MARS — Although many things must happen before the borough becomes the owner of the former Dutilh Methodist Church property, a current tenant has asked council to consider working with it moving forward.
Last month, council approved a resolution to purchase five parcels that make up the church campus at the corner of Pittsburgh Street and Lincoln Avenue. Council members discussed the need for additional space for borough offices as well as an expanded meeting area.
There also has been discussion on moving borough police operations to that site. The parcels — the church building, a home, an education building and two parking lots — would allow that to happen, officials said.
The plan was subject to the Pennsylvania Department of Community and Economic Development's approval, and the borough also was working to secure funding for the purchase.
On Monday, Melissa Wyllie, director of special education at Midwestern Intermediate Unit IV, said her organization uses the education building for classroom and office space. She said the organization does contracts from July 1 through June 30, and officials were concerned that they would be asked to leave mid-year.
Mike Fleming, council president, said that wouldn't be the case, as the borough likely won't take ownership until late spring or early summer. He said the borough wants to work with the Intermediate Unit.
“Whatever transition happens at whatever point, we fully intend to work with you guys well in advance,” he said. The Intermediate Unit serves students from the Mars and South Butler areas, and uses office space for 16 staff members and classroom space for those students. The organization has been in the Mars space for nearly 15 years.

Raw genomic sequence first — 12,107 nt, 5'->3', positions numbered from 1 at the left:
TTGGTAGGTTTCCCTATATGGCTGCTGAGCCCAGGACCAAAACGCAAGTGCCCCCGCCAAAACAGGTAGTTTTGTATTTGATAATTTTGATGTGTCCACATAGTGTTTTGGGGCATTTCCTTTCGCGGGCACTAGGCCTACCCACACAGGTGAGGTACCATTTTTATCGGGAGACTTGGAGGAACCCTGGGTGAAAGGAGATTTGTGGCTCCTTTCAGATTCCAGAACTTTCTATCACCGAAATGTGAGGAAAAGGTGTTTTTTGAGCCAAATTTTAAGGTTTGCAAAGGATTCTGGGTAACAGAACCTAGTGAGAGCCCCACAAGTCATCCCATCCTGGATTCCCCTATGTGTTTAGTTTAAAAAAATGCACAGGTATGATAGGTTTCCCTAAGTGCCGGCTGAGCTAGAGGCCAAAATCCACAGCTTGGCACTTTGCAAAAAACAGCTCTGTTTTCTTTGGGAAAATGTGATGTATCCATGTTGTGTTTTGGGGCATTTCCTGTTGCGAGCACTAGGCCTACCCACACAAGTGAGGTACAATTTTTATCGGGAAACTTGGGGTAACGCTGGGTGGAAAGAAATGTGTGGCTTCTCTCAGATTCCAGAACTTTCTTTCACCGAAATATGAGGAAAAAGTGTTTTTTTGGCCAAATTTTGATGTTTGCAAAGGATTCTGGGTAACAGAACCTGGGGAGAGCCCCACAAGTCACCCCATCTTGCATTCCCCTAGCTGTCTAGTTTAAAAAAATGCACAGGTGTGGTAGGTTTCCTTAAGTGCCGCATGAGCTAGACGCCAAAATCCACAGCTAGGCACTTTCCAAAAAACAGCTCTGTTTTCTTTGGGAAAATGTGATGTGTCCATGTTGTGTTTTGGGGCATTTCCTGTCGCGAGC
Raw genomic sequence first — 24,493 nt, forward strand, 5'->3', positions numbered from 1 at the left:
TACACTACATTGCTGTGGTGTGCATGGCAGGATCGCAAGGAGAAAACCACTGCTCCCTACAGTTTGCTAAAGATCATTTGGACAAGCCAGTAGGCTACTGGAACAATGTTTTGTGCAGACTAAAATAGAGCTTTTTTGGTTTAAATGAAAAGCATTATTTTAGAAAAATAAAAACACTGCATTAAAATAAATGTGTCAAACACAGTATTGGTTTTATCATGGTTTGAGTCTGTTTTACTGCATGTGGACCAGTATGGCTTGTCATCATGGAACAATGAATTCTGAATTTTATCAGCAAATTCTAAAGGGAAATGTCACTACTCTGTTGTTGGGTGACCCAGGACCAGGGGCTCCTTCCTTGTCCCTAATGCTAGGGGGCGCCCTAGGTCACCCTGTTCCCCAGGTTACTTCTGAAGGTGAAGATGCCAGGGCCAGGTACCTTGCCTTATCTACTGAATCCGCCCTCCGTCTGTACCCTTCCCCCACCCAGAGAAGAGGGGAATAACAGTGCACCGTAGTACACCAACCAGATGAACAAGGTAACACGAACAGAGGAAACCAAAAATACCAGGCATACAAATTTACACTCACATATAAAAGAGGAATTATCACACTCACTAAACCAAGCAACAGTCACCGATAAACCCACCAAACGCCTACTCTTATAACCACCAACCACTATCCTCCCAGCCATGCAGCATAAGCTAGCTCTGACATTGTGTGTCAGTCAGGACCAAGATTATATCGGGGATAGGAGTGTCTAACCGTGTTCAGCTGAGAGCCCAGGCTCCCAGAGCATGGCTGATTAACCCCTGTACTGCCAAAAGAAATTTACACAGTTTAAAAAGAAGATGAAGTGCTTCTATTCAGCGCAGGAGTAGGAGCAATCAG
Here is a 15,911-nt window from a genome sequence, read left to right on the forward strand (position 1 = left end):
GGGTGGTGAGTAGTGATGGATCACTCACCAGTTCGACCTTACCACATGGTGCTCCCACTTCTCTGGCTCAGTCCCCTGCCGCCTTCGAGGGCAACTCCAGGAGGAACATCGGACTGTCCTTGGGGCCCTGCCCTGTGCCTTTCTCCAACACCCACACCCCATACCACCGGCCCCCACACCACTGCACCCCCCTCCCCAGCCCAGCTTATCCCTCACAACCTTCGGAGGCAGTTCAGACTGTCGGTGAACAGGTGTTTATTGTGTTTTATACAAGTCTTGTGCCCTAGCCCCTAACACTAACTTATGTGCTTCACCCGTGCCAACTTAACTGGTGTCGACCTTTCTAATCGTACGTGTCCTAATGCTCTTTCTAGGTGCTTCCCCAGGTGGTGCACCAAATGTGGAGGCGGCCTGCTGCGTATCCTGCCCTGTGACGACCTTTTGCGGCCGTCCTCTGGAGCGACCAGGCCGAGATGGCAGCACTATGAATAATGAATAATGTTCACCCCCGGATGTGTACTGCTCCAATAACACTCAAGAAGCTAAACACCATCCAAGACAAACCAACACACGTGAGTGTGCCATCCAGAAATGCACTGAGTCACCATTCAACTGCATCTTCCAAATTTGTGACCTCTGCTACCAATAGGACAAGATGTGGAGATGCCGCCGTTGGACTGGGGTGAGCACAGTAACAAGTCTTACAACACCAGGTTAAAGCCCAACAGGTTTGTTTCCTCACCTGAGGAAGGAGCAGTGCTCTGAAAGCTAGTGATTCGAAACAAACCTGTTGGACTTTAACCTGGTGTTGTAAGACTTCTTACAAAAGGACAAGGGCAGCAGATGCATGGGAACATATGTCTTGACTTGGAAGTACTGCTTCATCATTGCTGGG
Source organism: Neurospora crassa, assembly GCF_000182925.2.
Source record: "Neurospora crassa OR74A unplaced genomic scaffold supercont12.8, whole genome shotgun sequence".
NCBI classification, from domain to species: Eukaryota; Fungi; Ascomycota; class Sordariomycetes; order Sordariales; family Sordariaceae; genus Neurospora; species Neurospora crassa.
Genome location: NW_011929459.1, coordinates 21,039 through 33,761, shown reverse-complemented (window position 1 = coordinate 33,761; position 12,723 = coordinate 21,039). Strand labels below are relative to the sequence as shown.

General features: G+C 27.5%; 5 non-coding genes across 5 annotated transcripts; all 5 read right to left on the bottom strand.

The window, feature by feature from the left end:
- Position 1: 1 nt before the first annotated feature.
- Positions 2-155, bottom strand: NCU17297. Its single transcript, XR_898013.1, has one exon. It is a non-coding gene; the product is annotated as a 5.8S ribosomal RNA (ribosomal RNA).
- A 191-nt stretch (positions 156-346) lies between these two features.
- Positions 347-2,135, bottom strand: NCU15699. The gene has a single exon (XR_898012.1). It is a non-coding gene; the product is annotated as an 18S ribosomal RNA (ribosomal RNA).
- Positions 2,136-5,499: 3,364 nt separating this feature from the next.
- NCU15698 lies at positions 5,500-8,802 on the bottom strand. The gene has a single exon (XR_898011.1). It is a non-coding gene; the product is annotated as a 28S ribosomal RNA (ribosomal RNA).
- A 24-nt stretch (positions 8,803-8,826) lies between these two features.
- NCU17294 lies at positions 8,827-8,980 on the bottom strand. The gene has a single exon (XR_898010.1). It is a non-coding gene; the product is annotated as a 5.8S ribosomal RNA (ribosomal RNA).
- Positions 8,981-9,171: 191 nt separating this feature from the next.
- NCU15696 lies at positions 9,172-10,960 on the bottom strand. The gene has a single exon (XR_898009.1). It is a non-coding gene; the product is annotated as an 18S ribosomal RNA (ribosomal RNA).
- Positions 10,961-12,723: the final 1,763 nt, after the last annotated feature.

Officials told council that the amount of square footage could be reduced, but the need for office space remains vital. This led to a conversation Monday about potential solutions, including moving classroom operations to the church building.
Fleming said the borough would keep the Intermediate Unit in mind as discussions continue. “I think there's probably a willingness on both sides of the fence to accommodate you as best we could,” Fleming said.
Chris Reese, borough solicitor, gave a project update. He said a firm number for the debt that will be taken on must be determined before the legal process can begin. He said the amount for the property is fairly solid, but setting a number for the cost of improvements, particularly for Americans with Disabilities Act upgrades, is harder to determine.
Once that is established, the borough must advertise taking on that debt, and ordinances must be passed. At that point, the borough can file with the state and begin the approval process.